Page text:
Sunday, April 27, 2014

Centurion Six Revisited

I updated the Sketch in My Notebook tab this morning to include the "Centurion Six" project, mostly so that newcomers to the blog can have some choices if they decide to try to dive into some of my crazy-assed short fiction.

I probably should've done this a while ago, but I was initially planning to include "Centurion Six" in the short story collection that has since become "War Stories from Wanderhaven", and with that in mind, I didn't want to make the story too easy to find on the blog.  I wanted to tease its existence, frustrate people with their inability to find all the pieces, and then entice them into buying my book when/if it ever comes out.  But "Wanderhaven" has become a whole different thing now, and if I ever do get around to putting out a print version of Dr. Necropolis/Centurion Six, it won't be for years.

The concept here was to do a prose novel (novella) webcomic-style, one page per week.  But that turned out to be difficult to do for two reasons.  First, as I got deeper into the story, I started developing ideas that required re-writes to some of the earlier chapters--a normal part of the writing process but problematic in a story that's published as it's being written.  And then, too, I'm not a professional writer.  I'm an engineer who writes when he can.  So although I laid out a schedule that I thought would keep me on track, some days I wasn't on my game, and I therefore fell behind my production schedule pretty quickly.

The good news is that the first "issue" of this project is finished, and it's a complete done-in-one story.  Beginning, middle, ending... no problem.   They're probably places where I need to smooth out the prose, but in my humble opinion, both the scene and story structure work, and that's good.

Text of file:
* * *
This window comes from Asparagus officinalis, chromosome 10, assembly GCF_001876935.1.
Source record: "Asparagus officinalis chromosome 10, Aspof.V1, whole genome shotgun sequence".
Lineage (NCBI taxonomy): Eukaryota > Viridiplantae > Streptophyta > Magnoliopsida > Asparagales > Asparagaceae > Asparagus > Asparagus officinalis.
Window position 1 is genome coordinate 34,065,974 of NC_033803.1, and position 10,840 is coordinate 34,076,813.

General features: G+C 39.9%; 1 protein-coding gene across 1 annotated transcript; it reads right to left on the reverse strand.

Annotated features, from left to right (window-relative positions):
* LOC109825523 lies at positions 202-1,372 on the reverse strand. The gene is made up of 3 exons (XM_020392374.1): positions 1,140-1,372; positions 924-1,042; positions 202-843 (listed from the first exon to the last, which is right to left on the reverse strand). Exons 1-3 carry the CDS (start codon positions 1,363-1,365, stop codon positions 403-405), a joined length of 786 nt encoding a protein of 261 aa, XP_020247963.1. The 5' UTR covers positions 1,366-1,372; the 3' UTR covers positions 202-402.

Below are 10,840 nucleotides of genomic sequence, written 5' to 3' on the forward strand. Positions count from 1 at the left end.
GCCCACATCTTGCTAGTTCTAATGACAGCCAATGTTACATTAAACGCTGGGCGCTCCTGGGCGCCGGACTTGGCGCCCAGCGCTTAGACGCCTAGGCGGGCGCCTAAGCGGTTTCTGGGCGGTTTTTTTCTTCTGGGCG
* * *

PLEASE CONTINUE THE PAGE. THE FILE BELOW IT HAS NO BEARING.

The problems started with Issue 2.  I wanted to dive into the issues of the larger world and really explore some of the social stuff of the near-future, but I never sat down and fleshed those ideas out on paper.  I didn't build the world.  And then, suddenly, I was into the part of the drafting process where I actually needed that stuff, and it was a problem.  So I fell behind, and then I got distracted with other stuff, and...

Maybe I'll come back to this at some point, who knows?  I still play around with these ideas occasionally, and I definitely want to finish "The Return of Dr. Necropolis", which is is essentially just a different part of this same project.

Anyway, here's what I've got so far.  Call it Military-Superhero Science Fiction.

In the near future, tailored genetic mutations become the new weapons of mass destruction.  Easier to hide, cheaper to control, and with far less long-term clean-up costs than so-called “dirty” bombs, non-persistent chemical agents, or even conventional munitions, soon every tin-pot dictator, cult-leader, and nefarious non-state actor on the planet is developing some kind of “ultra-human” capability to push its agenda or just keep its people in line.  Against this, the United States initially deploys small numbers of home-grown uniformed ultra-human soldiers, augmented by an array of costumed vigilante “superheroes” with whom it has a close but unofficial working relationship.  Unfortunately, the mid-21st Century is a litigious place, and in time, this unofficial relationship becomes untenable.  Costumed ultra-human battles create massive property damage as well as frequent civilian injuries or even losses of life.  Moreover, vigilante superheroes are themselves little better than non-state actors once they become involved in international affairs. 

All concerned soon realize that a better strategy is needed.

The Enhanced Forces Division (E.F.D.) is a pilot program that seeks to answer America’s ultra-human security needs.  In exchange for scholarships in the Reserve Officer Training Corps (ROTC), a handful of the country’s best and brightest ultra-humans—many the sons and daughters of the well-known costumed superheroes of yesteryear—are recruited into the New York State National Guard where they are trained, commissioned, and placed on assignment in New York City. These young officers represent America’s first, best line of defense against the genetic monstrosities the outside world now has on offer.

 For the officers themselves, he E.F.D. is more than just their job.  It's their family.  This is their story.

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